Coca-Cola out of Mexico is changing its recipe. The Latin Times reports that Mexican Coke, which is sweetened with cane sugar, will start using high fructose corn syrup.

US-based soda gourmands note that the cane sugar recipe has a better mouthfeel than the corn syrup version, making it a popular offering at high-end bars and coffee shops. Stumptown Coffee Roasters in Portland, Seattle, New York City, and Los Angeles carry the product. Spro Coffee in Hampdon, Maryland carries the product – but not for long.

“With the demise of Mexican Coca-Cola’s use of sucrose (sugar) instead of the American standard HFCS (high fructose corn syrup) there remains little (read: no) reason to keep stocking and offering Mexican Coke to Spro’s guests,” Spro owner Jay Caragay writes via Facebook, “Once the switch reaches America and our current stock is depleted, we will remove Mexican Coke from our menu.”

The news has prompted Arca Continental, the bottler responsible for exporting the product to the US, to issue a statement. The Associated Press reports:

Arca Continental, the Mexican bottler in question, stressed in a statement that it has no plans to change the sweetener for the “Coca-Cola Nostalgia” bottles it exports to the U.S. Those will continue to use 100 percent cane sugar, it said.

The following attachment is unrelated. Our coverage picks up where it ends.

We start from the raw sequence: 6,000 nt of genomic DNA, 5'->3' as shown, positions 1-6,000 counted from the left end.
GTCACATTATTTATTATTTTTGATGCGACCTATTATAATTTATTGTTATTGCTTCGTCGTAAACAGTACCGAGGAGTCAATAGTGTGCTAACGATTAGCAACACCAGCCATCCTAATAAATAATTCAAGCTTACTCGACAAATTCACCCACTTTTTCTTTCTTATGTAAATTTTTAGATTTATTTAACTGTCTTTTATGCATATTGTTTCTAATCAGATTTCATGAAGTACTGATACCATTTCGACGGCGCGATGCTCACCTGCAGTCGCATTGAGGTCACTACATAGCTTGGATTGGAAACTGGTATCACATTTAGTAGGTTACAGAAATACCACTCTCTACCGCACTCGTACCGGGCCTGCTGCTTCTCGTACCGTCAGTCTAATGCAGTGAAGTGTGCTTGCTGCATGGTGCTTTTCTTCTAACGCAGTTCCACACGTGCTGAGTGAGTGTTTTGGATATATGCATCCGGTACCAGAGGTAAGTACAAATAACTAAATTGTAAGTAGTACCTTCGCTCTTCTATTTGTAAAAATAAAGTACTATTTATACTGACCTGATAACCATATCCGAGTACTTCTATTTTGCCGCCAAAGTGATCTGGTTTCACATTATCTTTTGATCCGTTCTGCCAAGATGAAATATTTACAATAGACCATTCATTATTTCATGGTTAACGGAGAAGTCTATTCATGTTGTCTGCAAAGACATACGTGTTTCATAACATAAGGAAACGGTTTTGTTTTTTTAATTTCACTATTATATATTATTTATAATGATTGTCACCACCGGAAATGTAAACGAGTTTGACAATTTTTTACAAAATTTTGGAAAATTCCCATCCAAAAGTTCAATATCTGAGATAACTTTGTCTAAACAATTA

The company’s CEO said last week that the bottler could consider using more fructose, but that was only for drinks distributed in Mexico.

Notably, Arca already uses both sugar and high-fructose corn syrup to sweeten its drinks in Mexico. The ratio varies depending on the commodity prices, the company said in an email.

Arca isn’t the only Coke bottler in Mexico. But a representative for Coca-Cola in Atlanta said the U.S. business imports only Coca-Cola sweetened with cane sugar from Mexico.

In the U.S., Coca-Cola Co. and PepsiCo Inc. switched to the corn syrup in the 1980s.

How does this news make you feel? Is it time to stock up our bug bunkers with cane sugar Coca Cola? Sound off in the comments below!

Top image: Seattle Local Flavor